These days, many older homeowners are embracing the idea of aging in place as an alternative to senior living communities. In this post, we provide some essential aging-in-place home modifications and examine the benefits of remaining in your house during your golden years.
Why Age in Place?
From the perspective of some homeowners, aging in place allows them to maintain dignity and independence while being surrounded by neighbors and family. Instead of moving to a senior living community, they can continue enjoying their pets and social engagement in the community, while avoiding the prohibitive cost of retirement housing.
But getting older comes with many challenges that can make a home uncomfortable or even dangerous. If you or a loved one are considering aging in place, here’s how you can prepare your home for the years ahead.
Think About Your Health
One practical way to start planning for the future is to consider any chronic conditions you or your spouse may be dealing with, whether it’s diabetes, arthritis, emphysema or some other physical issue. Talk with your doctor about how these health challenges might make it difficult for you or your loved one to look after themselves in the future. If you’re a caregiver for an older adult, explore how you can secure the help they need to continue living in their own home.
Even if your health is fine right now, things can change over time. So, make sure you have the flexibility to attain help if needed.
Checklist for Aging in Place
Many older adults regard their homes as havens of comfort and safety. As we age, however, even a well-kept home can introduce potential dangers. Tasks that we typically don’t think twice about, such as climbing stairs or bathing, can suddenly become a risk.
Here are some changes you should consider making to your home so it will remain comfortable and safe as you age in place.
- Add a step-free shower to reduce the risk of slips.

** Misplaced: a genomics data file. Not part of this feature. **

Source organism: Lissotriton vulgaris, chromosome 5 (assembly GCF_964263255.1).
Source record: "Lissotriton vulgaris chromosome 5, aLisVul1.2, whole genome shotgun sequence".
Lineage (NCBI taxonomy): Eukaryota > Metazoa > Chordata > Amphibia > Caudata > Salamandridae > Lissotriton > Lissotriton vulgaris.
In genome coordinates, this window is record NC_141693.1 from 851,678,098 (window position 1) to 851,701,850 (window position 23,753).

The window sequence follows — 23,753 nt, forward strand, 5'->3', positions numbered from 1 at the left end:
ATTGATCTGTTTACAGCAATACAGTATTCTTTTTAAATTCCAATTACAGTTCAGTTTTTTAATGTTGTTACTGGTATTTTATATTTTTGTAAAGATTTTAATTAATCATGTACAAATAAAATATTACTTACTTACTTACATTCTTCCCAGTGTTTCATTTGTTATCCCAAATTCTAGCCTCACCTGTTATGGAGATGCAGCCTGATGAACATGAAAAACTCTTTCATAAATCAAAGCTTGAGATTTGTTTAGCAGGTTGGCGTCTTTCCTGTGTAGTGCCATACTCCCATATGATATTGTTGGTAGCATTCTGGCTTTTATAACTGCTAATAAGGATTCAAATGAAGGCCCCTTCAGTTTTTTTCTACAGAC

- Position a chair or bench in the shower for easier bathing.
- Mount grab rails in the shower area and beside the toilet.
- Replace glass shower panels with shatter-proof alternatives.
- Add traction-enhancing strips or shapes to the shower floor (these are superior to mats).
- Consider upgrading your toilet to a higher model or use a toilet elevator for ease of use.
- Choose lever-style taps if arthritis or joint discomfort is a problem.
- Switch out a fixed showerhead with a detachable one to make seated showering possible.
- Make sure the bed height allows for easy transitions. Consider bed elevators, if required.
- Think about investing in an adjustable bed for enhanced comfort.
- If maneuvering stairs becomes challenging, relocate the bedroom to a lower level by converting a room, like a study, into a sleeping area.
- Invest in a stove that comes equipped with warnings when a burner is still active.
- Rearrange large appliances for more comfortable access.
- Select a fridge with handles that can be reached from a wheelchair or walker.
- Add pull-out drawers or trays to existing cupboards for improved accessibility.
- Remove surplus furniture and clear out clutter to facilitate room navigation.
- Choose seating with armrests to assist in sitting and standing.
- If required, invest in a power lift chair — a recliner-like piece that allows electronic adjustment for safe transitions.
- Make sure electrical wires are not obstructing walkways — and remember not to hide them under rugs.
- Install sufficient lighting, both indoors and outdoors, for safe movement in all spaces, including cellars, lofts and storage rooms.
- Position light switches near the entrances of rooms for easy access.
- Install night-lights, particularly in bedrooms and washrooms.
- Think about using voice-controlled smart lighting.
- Lay non-shag carpet over hard surfaces like concrete, ceramic and marble to mitigate injury risk from falls.
- Make sure carpet thickness is short enough to allow for easy wheelchair or walker movement.
- Steer clear of loose rugs that might cause tripping.
- Anchor area rugs with two-sided tape or use slip-resistant underlays.
When planning, it’s important to consider how you will pay for the alterations and services you may need as you age. You may find that some services are covered by Medicare or other health insurance plans. Always verify with your insurance provider(s). You might find that paying for a handful of services directly might cost less than transitioning to an independent living, assisted living or long-term care facility. Websites like Benefits.gov and BenefitsCheckUp® can help you discover potential benefits you may be able to utilize.